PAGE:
Personalization: Creepy or customer centric?
Written by Zach Kamphuis
Digital transformations are not simply about integrating new technology. They’re about creating and providing new value to customers through technology. One of the most powerful ways to create value for customers is to use technology to personalize their experiences.
Personalization results in meaningful experiences, individualized content, and real-time, relevant offers. When done well, consumers love personalized experiences, and they’ve grown to expect them.
69% of consumer say they want brands to offer them an individualised experience online.
64% consumers say they expect this.1
Meeting these expectations can reap great rewards. When you provide personalized shopping experiences, you generate impulse purchases, create loyal repeat customers, and foster brand promoters and advocates.
After a consumer has a personalized shopping experience:
- 44% will be likely to become a repeat buyer.
- 39% Will be likely to tell friends and family.
- 32% Will be likely to leave a positive review.
- 22% Will be likely to post a positive comment on social media.2
Providing these experiences can be difficult. Done wrong - a personalized experience can come across as creepy, invasive, and annoying. If a customer feels you used their personal data in a way deemed inappropriate, you will lose their trust. 75% of consumers will give your brand 1 chance, and if trust is broken they will leave for a competitor.1
There’s a fine line between delighting your customers with a personalized experience, and scaring them away. Here are three tips on how to stay on the positive end of the spectrum.
Know where the line is
When it comes to sharing information, consumers are data selective. Not all data is weighted equally in their eyes, there are some things consumers are okay with you using, and other things they’re firmly against. Product preferences, previous purchase data (with that brand), communication preferences, and basic demographic data are all types of personal data consumers are most comfortable with you using. You need to be more cautious when collecting and using, behaviour, location, and web browsing data.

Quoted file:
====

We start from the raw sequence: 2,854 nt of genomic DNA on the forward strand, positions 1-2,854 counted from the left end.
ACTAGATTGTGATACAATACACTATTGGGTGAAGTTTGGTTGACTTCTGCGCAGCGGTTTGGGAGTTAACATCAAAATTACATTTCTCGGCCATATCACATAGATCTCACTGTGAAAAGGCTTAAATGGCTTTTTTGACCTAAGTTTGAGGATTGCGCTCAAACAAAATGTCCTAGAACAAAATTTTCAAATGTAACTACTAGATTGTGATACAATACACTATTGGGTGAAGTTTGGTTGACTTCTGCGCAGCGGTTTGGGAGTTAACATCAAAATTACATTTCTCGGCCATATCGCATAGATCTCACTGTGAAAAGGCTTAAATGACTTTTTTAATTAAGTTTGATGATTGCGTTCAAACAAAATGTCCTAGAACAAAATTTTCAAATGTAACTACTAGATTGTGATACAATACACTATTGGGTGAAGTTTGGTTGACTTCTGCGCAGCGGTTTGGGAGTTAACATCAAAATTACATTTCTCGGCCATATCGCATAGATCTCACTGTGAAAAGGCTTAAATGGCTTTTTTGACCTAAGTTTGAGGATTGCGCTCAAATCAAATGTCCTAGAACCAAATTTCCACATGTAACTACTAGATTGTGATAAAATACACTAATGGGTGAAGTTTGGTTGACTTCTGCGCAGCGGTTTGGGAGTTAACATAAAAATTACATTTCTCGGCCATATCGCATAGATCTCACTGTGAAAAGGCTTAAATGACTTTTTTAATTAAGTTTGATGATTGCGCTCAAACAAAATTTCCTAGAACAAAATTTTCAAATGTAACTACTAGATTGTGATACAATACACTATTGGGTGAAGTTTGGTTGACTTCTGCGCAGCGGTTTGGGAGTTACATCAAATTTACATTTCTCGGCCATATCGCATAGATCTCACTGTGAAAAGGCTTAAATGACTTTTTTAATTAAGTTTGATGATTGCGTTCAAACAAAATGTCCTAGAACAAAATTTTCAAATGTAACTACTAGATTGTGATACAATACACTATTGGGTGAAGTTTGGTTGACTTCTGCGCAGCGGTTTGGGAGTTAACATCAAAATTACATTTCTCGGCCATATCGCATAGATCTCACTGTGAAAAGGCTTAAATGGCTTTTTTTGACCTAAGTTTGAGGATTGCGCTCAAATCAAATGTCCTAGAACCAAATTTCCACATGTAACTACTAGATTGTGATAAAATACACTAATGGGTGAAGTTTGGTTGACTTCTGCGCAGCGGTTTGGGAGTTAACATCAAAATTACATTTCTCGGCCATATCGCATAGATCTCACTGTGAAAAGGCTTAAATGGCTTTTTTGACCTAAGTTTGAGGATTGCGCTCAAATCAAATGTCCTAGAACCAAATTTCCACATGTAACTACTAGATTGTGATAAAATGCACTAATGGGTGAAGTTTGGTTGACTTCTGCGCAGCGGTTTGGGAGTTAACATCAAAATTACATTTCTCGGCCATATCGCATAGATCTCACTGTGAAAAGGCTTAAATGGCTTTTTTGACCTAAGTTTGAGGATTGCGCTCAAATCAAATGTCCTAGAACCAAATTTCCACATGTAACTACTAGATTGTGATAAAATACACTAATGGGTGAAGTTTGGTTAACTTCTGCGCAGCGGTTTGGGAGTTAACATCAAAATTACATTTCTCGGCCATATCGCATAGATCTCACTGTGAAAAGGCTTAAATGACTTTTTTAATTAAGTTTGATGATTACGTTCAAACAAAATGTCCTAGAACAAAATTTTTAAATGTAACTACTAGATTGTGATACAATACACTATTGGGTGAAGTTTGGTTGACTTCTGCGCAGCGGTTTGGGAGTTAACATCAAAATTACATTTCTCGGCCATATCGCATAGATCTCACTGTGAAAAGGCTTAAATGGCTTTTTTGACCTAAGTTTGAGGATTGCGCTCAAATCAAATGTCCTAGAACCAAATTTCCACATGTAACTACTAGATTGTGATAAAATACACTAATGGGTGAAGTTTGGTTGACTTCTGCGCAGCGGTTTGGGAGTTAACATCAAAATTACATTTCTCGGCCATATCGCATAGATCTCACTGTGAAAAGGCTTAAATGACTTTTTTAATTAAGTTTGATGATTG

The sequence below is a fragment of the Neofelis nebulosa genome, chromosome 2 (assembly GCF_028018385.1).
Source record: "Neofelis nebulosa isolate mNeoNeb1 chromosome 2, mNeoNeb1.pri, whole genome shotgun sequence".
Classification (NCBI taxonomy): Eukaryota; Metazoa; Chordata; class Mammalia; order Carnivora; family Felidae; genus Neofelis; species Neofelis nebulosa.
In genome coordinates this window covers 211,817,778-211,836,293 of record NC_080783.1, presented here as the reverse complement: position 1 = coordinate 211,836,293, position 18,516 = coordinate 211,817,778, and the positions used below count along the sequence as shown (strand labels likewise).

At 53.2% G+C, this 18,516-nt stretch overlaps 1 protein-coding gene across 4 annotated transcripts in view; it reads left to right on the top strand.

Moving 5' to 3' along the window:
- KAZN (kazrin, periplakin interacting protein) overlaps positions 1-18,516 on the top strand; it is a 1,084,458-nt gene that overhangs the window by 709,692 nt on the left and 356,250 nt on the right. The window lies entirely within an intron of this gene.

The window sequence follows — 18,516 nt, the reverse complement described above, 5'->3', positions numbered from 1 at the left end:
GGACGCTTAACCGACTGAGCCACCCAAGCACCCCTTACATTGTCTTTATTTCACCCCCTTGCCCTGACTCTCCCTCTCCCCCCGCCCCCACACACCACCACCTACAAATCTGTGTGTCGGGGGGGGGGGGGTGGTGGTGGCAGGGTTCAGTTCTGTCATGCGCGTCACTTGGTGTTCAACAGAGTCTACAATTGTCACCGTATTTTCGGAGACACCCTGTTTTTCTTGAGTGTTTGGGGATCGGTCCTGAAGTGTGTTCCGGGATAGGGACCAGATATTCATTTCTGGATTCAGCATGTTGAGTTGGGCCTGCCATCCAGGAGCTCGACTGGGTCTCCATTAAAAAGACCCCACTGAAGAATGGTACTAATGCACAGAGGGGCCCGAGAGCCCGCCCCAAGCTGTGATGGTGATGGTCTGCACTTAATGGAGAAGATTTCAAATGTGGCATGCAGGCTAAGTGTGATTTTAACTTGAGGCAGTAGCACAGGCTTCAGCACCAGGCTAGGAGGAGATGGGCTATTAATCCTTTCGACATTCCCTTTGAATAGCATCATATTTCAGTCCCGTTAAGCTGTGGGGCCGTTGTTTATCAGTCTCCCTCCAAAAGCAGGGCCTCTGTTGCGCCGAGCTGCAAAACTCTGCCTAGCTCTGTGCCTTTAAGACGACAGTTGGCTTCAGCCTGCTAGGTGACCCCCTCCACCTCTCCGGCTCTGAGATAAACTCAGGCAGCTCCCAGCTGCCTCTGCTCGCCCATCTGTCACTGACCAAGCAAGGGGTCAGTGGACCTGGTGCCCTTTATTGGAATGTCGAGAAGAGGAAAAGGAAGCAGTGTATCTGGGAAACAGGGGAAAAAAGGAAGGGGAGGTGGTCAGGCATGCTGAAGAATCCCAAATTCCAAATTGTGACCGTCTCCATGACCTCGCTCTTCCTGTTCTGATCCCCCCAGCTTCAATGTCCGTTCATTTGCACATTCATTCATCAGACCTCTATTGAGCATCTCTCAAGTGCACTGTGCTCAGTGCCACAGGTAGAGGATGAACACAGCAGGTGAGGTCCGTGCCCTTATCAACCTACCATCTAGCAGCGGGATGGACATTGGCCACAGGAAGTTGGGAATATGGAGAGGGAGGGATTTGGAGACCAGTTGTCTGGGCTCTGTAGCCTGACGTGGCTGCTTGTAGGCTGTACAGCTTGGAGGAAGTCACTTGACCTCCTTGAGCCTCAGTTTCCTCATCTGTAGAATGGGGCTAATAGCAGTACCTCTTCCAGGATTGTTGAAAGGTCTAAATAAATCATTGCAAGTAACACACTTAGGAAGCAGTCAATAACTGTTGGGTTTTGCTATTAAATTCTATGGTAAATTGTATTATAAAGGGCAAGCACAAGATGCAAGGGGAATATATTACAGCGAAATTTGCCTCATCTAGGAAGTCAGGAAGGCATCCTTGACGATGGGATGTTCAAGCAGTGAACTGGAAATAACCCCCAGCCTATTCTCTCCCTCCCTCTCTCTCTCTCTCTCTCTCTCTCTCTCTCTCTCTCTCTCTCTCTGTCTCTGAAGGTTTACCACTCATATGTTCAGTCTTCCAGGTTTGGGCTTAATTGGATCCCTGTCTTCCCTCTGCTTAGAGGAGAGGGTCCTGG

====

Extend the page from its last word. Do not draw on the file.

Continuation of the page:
Trust is the foundation of the information sharing relationship you have with your customer. If your consumers trust you - they will be willing to share more information, and will be comfortable with you leveraging it further. The key to building trust with your customers is to be open and transparent about what data you’re collecting, and for what purposes. Hiding this information in your terms and conditions doesn’t cut it. This info should be easy to find, easy to view, and easy to understand.
Align with your customer's values
Make sure information you use aligns with the value customers are looking for. If you ask your customers for information - you should be giving them something of value in return. Information you collect from your customers should serve at least 1 of 3 purposes. It should help you reward your customers with highly relevant offers, it should help you remember your customers, or it should help you understand your customers.
Done right, the benefits of providing personalized experiences far outweigh the cons. Increasing revenue from impulse purchases, the rate of repeat customers, and the number of brand promoters/ambassadors are all significant reasons to begin crafting personalized experiences today. Following these three tips will put you on the path towards being customer centric with your personalization efforts, not creepy.
Thoughts or comments? Email me at firstname.lastname@example.org